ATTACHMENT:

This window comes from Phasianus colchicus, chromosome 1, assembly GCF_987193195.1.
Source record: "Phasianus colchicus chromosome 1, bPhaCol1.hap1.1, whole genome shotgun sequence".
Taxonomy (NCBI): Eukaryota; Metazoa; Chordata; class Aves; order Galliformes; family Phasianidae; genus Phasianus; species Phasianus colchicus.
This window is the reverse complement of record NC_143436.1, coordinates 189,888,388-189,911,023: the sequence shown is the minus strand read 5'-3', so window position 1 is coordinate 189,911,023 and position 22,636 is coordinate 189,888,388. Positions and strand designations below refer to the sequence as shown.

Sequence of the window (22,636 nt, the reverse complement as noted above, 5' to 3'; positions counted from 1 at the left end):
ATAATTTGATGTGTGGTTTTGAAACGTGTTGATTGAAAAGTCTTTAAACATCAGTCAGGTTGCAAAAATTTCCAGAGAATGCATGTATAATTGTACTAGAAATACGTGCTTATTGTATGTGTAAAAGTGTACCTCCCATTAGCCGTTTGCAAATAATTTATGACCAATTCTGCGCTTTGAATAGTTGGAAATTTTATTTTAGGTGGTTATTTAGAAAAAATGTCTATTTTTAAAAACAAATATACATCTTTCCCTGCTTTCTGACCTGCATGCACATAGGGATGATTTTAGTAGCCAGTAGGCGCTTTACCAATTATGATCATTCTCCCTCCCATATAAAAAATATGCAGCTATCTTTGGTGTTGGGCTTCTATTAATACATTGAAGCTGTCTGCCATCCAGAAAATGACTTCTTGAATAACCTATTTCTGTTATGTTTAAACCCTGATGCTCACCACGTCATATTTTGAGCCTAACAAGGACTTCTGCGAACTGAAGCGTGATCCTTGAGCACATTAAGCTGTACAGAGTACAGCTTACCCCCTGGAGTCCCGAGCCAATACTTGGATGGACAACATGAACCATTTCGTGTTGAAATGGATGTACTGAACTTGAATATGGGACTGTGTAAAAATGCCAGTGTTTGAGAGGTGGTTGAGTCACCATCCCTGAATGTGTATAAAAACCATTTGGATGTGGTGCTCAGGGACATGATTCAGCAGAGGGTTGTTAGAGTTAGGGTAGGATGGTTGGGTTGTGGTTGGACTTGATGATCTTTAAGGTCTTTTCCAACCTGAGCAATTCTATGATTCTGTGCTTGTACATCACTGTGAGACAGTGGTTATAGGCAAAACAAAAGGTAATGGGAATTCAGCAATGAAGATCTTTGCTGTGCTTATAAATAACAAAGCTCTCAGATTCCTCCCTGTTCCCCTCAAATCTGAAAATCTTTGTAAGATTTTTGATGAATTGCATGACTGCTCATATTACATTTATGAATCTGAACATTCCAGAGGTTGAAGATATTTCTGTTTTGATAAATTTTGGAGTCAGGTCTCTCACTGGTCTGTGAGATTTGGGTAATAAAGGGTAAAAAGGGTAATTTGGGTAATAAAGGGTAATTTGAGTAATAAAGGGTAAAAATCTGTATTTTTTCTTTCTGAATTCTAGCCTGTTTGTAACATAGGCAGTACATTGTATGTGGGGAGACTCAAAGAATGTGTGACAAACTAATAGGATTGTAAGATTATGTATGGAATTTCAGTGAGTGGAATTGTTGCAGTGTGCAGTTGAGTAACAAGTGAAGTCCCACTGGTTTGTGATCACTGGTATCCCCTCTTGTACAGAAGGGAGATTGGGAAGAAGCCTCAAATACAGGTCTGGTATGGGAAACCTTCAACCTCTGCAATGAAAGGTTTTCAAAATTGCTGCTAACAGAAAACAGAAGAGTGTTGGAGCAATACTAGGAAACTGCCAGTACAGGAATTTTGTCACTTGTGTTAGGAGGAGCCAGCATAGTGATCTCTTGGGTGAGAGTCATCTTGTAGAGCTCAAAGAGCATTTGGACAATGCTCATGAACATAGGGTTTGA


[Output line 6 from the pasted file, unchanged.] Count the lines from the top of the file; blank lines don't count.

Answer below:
ATAATTTGATGTGTGGTTTTGAAACGTGTTGATTGAAAAGTCTTTAAACATCAGTCAGGTTGCAAAAATTTCCAGAGAATGCATGTATAATTGTACTAGAAATACGTGCTTATTGTATGTGTAAAAGTGTACCTCCCATTAGCCGTTTGCAAATAATTTATGACCAATTCTGCGCTTTGAATAGTTGGAAATTTTATTTTAGGTGGTTATTTAGAAAAAATGTCTATTTTTAAAAACAAATATACATCTTTCCCTGCTTTCTGACCTGCATGCACATAGGGATGATTTTAGTAGCCAGTAGGCGCTTTACCAATTATGATCATTCTCCCTCCCATATAAAAAATATGCAGCTATCTTTGGTGTTGGGCTTCTATTAATACATTGAAGCTGTCTGCCATCCAGAAAATGACTTCTTGAATAACCTATTTCTGTTATGTTTAAACCCTGATGCTCACCACGTCATATTTTGAGCCTAACAAGGACTTCTGCGAACTGAAGCGTGATCCTTGAGCACATTAAGCTGTACAGAGTACAGCTTACCCCCTGGAGTCCCGAGCCAATACTTGGATGGACAACATGAACCATTTCGTGTTGAAATGGATGTACTGAACTTGAATATGGGACTGTGTAAAAATGCCAGTGTTTGAGAGGTGGTTGAGTCACCATCCCTGAATGTGTATAAAAACCATTTGGATGTGGTGCTCAGGGACATGATTCAGCAGAGGGTTGTTAGAGTTAGGGTAGGATGGTTGGGTTGTGGTTGGACTTGATGATCTTTAAGGTCTTTTCCAACCTGAGCAATTCTATGATTCTGTGCTTGTACATCACTGTGAGACAGTGGTTATAGGCAAAACAAAAGGTAATGGGAATTCAGCAATGAAGATCTTTGCTGTGCTTATAAATAACAAAGCTCTCAGATTCCTCCCTGTTCCCCTCAAATCTGAAAATCTTTGTAAGATTTTTGATGAATTGCATGACTGCTCATATTACATTTATGAATCTGAACATTCCAGAGGTTGAAGATATTTCTGTTTTGATAAATTTTGGAGTCAGGTCTCTCACTGGTCTGTGAGATTTGGGTAATAAAGGGTAAAAAGGGTAATTTGGGTAATAAAGGGTAATTTGAGTAATAAAGGGTAAAAATCTGTATTTTTTCTTTCTGAATTCTAGCCTGTTTGTAACATAGGCAGTACATTGTATGTGGGGAGACTCAAAGAATGTGTGACAAACTAATAGGATTGTAAGATTATGTATGGAATTTCAGTGAGTGGAATTGTTGCAGTGTGCAGTTGAGTAACAAGTGAAGTCCCACTGGTTTGTGATCACTGGTATCCCCTCTTGTACAGAAGGGAGATTGGGAAGAAGCCTCAAATACAGGTCTGGTATGGGAAACCTTCAACCTCTGCAATGAAAGGTTTTCAAAATTGCTGCTAACAGAAAACAGAAGAGTGTTGGAGCAATACTAGGAAACTGCCAGTACAGGAATTTTGTCACTTGTGTTAGGAGGAGCCAGCATAGTGATCTCTTGGGTGAGAGTCATCTTGTAGAGCTCAAAGAGCATTTGGACAATGCTCATGAACATAGGGTTTGA